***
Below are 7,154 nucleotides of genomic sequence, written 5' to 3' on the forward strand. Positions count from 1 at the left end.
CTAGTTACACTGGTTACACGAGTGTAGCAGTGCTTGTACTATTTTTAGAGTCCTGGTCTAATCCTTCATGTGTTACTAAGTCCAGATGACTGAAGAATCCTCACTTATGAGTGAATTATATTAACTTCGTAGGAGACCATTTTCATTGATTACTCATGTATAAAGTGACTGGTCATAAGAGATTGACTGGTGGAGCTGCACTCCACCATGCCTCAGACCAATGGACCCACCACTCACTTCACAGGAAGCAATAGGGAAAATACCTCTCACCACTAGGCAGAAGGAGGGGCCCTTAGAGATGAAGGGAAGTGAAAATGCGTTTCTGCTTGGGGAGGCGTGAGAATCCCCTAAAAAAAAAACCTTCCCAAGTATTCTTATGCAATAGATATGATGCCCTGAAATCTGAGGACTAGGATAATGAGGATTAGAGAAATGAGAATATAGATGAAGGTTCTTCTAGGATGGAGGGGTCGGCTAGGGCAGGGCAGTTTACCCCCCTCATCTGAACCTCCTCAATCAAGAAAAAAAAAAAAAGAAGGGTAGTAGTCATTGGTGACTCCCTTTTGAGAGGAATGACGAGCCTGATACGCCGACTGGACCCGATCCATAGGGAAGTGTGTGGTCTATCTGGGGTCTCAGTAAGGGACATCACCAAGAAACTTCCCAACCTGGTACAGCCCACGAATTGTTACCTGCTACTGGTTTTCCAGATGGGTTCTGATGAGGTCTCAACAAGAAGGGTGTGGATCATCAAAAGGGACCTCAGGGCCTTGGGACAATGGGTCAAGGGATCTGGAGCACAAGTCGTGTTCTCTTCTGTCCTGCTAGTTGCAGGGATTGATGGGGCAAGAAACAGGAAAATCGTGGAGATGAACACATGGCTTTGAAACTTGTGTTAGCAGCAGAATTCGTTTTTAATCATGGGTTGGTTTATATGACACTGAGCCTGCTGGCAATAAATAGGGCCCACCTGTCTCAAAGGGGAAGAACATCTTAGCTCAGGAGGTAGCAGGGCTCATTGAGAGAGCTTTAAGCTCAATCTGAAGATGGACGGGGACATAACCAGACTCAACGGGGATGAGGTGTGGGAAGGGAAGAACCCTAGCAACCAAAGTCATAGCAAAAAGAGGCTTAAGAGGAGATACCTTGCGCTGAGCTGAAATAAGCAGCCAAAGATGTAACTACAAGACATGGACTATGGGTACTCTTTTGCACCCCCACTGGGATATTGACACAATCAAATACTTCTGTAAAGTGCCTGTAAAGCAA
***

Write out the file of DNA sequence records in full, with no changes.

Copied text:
Below are 7,154 nucleotides of genomic sequence, written 5' to 3' on the forward strand. Positions count from 1 at the left end.
CTAGTTACACTGGTTACACGAGTGTAGCAGTGCTTGTACTATTTTTAGAGTCCTGGTCTAATCCTTCATGTGTTACTAAGTCCAGATGACTGAAGAATCCTCACTTATGAGTGAATTATATTAACTTCGTAGGAGACCATTTTCATTGATTACTCATGTATAAAGTGACTGGTCATAAGAGATTGACTGGTGGAGCTGCACTCCACCATGCCTCAGACCAATGGACCCACCACTCACTTCACAGGAAGCAATAGGGAAAATACCTCTCACCACTAGGCAGAAGGAGGGGCCCTTAGAGATGAAGGGAAGTGAAAATGCGTTTCTGCTTGGGGAGGCGTGAGAATCCCCTAAAAAAAAAACCTTCCCAAGTATTCTTATGCAATAGATATGATGCCCTGAAATCTGAGGACTAGGATAATGAGGATTAGAGAAATGAGAATATAGATGAAGGTTCTTCTAGGATGGAGGGGTCGGCTAGGGCAGGGCAGTTTACCCCCCTCATCTGAACCTCCTCAATCAAGAAAAAAAAAAAAAGAAGGGTAGTAGTCATTGGTGACTCCCTTTTGAGAGGAATGACGAGCCTGATACGCCGACTGGACCCGATCCATAGGGAAGTGTGTGGTCTATCTGGGGTCTCAGTAAGGGACATCACCAAGAAACTTCCCAACCTGGTACAGCCCACGAATTGTTACCTGCTACTGGTTTTCCAGATGGGTTCTGATGAGGTCTCAACAAGAAGGGTGTGGATCATCAAAAGGGACCTCAGGGCCTTGGGACAATGGGTCAAGGGATCTGGAGCACAAGTCGTGTTCTCTTCTGTCCTGCTAGTTGCAGGGATTGATGGGGCAAGAAACAGGAAAATCGTGGAGATGAACACATGGCTTTGAAACTTGTGTTAGCAGCAGAATTCGTTTTTAATCATGGGTTGGTTTATATGACACTGAGCCTGCTGGCAATAAATAGGGCCCACCTGTCTCAAAGGGGAAGAACATCTTAGCTCAGGAGGTAGCAGGGCTCATTGAGAGAGCTTTAAGCTCAATCTGAAGATGGACGGGGACATAACCAGACTCAACGGGGATGAGGTGTGGGAAGGGAAGAACCCTAGCAACCAAAGTCATAGCAAAAAGAGGCTTAAGAGGAGATACCTTGCGCTGAGCTGAAATAAGCAGCCAAAGATGTAACTACAAGACATGGACTATGGGTACTCTTTTGCACCCCCACTGGGATATTGACACAATCAAATACTTCTGTAAAGTGCCTGTAAAGCAA